Project Summary Obstructive sleep apnea (OSA) is a vascular risk factor that can lead to development of diabetes mellitus and cardiovascular disease (CVD). Importantly, OSA is highly prevalent in Latinos, who have more than a 2-fold risk of diabetes and CVD compared to non-Hispanic whites; disparities that motivated this R21 application. Treatment of OSA has not consistently reduced cardiovascular risk in clinical trials, results partly explained by suboptimal adherence to positive airway pressure therapy. Alternatively, identifying the subset of individuals who respond more favorably to OSA therapy can lead to personalized care and greater reduction in CVD. Of interest, OSA phenotypes have been described using data-driven analytical methods, such as cluster analysis, allowing evaluation of distinct groups of OSA patients at higher risk for CVD. Importantly, OSA phenotypes have not been described in Latinos, who have a large burden of diabetes and CVD. In addition, most studies are comprised of middle-aged males from clinical centers, which could introduce selection bias. Hence, there is a gap of prospective population based studies that can advance our understanding of OSA phenotypes and CVD risk, especially in a large and diverse sample of Latinos. Sleep apnea phenotypes in Latinos (SLEPT) evaluate OSA phenotypes in a large population-based cohort of U.S. Latinos. We efficiently leveraged the baseline and second- wave data of the Hispanic Community Health Study/Study of Latinos (SOL; N=16,415). SOL provides extensive and detailed data on sociocultural, genetic, and cardiovascular risk factors. At baseline (2008-2011), SOL obtained home-sleep test in over 16,000 participants and sleep habits through questionnaires and actigraphy, in a subsample of 2,252 SOL participants. In this exploratory study, we propose to analyze the sleep and cardiovascular measures obtained at SOL Visit 1 and new emerging data, obtained during follow-up in visit 2 (years 2014-2017). SLEPT will define the sleep phenotypes associated to early cardiovascular risk; provide preliminary data for polysomnography in future studies and identify at-risk individuals for sleep interventions and CVD outcomes in SOL. Therefore we aim to 1) identify OSA phenotypes across age, sex and Latino groups and 2) determine which phenotypes associates with prevalent and incident diabetes mellitus and CVD. By year 2060, 29% of the U.S. population will be Latino. However, there is no information about the OSA phenotypes that prospectively associate with CVD risk in Latinos. SLEPT will address the factors that explain within Latino differences in sleep, diabetes and CVD; in addition to Latino health disparities when compared to other U.S. demographic groups. This study is responsive to Healthy People 2020 goals and the NIH/NHLBI workshop on Personalized Medicine and Hispanic Health.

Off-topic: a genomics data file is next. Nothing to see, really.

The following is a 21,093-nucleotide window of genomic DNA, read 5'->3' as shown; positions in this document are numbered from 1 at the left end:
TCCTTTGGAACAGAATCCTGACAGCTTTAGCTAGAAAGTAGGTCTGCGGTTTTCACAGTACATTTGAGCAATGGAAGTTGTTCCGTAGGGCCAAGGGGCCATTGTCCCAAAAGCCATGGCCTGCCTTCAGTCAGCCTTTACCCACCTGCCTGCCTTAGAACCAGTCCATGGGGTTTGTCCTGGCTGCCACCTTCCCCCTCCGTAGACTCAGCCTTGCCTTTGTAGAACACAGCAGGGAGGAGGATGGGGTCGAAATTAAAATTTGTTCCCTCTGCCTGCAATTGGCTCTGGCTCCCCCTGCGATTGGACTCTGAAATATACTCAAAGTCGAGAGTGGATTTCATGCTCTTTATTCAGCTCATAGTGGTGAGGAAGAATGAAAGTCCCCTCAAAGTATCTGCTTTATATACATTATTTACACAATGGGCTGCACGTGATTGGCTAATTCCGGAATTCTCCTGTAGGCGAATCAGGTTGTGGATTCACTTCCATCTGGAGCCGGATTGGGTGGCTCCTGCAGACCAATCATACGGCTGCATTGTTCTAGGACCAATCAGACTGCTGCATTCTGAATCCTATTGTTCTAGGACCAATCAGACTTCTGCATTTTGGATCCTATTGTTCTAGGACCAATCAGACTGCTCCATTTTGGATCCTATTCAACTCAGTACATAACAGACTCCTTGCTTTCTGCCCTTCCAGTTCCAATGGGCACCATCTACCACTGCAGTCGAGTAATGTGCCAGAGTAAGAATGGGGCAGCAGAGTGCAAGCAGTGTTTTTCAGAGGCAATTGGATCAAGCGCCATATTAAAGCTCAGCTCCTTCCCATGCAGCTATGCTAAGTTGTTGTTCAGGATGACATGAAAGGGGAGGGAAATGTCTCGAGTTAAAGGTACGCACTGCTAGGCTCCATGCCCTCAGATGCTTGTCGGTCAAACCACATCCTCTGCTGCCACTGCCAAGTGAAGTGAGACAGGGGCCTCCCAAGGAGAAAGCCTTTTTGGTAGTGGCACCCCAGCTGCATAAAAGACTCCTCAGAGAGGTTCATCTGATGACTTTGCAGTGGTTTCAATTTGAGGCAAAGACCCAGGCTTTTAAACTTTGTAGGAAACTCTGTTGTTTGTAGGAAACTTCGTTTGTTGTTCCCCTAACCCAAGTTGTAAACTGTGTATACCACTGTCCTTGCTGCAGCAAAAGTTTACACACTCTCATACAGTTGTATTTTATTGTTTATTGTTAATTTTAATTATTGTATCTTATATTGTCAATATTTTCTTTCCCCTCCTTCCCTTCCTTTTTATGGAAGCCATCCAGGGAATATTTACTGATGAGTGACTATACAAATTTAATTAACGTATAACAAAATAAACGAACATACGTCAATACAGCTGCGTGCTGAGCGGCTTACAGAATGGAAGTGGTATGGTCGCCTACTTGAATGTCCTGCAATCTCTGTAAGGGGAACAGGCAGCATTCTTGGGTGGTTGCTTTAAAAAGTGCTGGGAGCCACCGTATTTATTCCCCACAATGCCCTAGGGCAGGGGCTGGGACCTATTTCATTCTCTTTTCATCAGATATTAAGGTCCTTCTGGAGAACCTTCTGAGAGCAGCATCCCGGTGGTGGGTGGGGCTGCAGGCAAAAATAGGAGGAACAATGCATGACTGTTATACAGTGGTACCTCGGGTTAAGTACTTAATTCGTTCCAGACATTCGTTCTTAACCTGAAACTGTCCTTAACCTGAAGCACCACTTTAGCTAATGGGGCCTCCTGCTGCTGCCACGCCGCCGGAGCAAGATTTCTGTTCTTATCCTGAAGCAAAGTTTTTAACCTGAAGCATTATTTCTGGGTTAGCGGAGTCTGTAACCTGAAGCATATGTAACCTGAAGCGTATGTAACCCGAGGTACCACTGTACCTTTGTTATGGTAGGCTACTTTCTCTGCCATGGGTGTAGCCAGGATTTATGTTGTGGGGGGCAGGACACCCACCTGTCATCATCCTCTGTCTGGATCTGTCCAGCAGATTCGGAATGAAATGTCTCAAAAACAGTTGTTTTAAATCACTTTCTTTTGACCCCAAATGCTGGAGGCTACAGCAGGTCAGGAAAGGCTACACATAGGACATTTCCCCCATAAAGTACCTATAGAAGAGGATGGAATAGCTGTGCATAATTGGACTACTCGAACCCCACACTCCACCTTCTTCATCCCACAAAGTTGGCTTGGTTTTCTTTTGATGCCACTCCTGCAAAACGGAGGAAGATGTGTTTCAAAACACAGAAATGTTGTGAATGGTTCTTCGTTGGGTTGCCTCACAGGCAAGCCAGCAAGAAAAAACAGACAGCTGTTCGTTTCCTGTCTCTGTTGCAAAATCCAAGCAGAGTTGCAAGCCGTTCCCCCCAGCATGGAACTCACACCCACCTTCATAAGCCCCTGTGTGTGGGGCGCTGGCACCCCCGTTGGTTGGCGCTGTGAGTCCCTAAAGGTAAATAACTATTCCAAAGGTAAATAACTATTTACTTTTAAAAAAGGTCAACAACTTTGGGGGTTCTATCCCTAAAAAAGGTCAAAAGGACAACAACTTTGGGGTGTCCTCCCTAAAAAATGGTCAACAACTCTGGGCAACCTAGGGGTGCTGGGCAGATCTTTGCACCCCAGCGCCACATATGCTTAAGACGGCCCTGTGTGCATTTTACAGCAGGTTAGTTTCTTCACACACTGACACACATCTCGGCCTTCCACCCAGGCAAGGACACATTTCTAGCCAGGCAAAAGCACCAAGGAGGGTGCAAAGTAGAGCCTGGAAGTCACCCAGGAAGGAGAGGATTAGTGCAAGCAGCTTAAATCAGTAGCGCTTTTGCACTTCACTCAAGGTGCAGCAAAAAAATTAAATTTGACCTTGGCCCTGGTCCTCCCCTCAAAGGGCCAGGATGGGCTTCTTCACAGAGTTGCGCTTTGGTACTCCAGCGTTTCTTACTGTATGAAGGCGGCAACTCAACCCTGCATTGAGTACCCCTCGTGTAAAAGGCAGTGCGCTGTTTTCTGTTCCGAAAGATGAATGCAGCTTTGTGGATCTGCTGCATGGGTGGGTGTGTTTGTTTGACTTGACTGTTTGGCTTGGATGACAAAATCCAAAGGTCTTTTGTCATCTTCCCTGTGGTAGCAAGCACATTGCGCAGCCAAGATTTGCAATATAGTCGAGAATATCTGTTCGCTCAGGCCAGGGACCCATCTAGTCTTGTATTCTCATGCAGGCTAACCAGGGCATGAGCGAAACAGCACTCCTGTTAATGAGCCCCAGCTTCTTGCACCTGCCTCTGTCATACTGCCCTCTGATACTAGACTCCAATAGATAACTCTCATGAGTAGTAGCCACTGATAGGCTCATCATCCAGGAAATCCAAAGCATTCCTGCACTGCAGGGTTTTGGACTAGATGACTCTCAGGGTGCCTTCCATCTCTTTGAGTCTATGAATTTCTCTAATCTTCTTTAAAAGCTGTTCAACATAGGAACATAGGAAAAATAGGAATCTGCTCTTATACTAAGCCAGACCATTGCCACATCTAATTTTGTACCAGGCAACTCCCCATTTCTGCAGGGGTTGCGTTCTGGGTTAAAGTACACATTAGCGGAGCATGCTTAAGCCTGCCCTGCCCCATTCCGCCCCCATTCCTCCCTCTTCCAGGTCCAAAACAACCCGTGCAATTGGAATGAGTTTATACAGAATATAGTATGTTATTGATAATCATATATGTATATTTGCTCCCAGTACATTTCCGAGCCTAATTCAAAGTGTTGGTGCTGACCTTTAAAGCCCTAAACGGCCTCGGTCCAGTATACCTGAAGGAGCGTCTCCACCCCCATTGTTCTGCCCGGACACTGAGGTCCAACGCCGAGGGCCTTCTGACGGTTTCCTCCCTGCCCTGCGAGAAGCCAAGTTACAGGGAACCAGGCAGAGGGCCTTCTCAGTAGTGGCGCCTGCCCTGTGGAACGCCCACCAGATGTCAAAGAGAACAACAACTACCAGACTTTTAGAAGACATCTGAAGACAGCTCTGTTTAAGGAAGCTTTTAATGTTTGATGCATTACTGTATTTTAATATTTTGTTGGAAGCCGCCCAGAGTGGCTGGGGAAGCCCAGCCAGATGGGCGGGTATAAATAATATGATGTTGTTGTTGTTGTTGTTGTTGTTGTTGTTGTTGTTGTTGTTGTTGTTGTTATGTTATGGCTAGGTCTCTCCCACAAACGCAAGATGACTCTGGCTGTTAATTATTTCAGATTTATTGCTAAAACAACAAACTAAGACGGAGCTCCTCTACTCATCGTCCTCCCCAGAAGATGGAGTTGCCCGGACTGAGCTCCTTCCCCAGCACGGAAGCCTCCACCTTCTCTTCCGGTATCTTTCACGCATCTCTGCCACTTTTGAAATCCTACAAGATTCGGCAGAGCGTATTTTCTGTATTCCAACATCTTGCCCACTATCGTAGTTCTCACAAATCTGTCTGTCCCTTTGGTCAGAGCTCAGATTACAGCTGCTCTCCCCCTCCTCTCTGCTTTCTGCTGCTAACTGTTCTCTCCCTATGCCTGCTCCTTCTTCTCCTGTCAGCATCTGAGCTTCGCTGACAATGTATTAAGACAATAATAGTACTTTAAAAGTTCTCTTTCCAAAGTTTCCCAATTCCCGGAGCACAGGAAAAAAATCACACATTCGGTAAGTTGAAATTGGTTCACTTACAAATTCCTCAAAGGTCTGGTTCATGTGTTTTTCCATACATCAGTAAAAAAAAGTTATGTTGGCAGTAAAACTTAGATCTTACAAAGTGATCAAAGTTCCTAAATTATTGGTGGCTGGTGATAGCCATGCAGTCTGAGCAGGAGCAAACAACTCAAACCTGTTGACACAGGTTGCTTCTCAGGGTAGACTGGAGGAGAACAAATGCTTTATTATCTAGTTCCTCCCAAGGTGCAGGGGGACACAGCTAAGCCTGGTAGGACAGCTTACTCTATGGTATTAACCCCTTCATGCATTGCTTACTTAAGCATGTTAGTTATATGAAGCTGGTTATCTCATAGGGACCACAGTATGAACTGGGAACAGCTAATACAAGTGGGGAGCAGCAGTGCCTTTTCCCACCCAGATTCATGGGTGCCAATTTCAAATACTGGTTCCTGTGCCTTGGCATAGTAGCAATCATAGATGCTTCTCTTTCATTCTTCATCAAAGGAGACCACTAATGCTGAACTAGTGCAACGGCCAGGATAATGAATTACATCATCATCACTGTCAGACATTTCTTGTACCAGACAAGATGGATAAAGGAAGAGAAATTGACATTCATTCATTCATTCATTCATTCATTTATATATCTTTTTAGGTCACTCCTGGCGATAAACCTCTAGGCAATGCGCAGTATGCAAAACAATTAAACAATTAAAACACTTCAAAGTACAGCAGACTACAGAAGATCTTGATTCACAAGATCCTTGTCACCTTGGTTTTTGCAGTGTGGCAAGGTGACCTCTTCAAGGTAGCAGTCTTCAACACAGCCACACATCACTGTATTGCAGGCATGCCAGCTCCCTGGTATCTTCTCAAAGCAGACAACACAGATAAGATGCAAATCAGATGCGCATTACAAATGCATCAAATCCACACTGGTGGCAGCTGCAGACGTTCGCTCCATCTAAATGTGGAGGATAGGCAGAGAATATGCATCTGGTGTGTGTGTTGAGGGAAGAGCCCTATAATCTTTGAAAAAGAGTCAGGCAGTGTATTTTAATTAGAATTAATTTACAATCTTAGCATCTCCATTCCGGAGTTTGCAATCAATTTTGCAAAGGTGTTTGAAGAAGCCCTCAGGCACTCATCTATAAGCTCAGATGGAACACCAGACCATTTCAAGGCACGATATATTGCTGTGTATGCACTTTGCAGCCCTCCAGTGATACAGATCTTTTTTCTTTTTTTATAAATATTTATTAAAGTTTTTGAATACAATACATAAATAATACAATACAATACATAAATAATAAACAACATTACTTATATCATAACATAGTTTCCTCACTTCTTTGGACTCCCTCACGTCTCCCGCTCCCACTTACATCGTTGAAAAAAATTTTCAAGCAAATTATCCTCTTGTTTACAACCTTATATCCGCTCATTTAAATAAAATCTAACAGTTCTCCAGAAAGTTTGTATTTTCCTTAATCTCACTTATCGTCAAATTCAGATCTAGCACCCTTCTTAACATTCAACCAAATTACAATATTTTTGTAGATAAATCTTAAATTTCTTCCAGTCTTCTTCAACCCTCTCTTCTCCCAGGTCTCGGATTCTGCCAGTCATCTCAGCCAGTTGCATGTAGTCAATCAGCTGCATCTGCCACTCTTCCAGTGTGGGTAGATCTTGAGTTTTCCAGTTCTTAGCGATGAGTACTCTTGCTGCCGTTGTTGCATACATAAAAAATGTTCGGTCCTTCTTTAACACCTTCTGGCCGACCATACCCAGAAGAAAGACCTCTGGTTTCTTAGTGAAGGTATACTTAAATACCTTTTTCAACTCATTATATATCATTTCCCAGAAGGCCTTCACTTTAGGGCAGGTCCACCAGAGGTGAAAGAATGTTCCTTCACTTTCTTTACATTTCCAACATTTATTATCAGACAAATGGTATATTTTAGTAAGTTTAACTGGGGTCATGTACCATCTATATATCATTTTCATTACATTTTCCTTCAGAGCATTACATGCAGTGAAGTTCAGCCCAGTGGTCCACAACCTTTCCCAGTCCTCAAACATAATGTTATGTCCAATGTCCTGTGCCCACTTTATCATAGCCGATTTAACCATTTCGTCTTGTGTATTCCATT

|Effective start/end date||2/1/19 → 1/31/20|
- National Heart, Lung, and Blood Institute: $140,992.00
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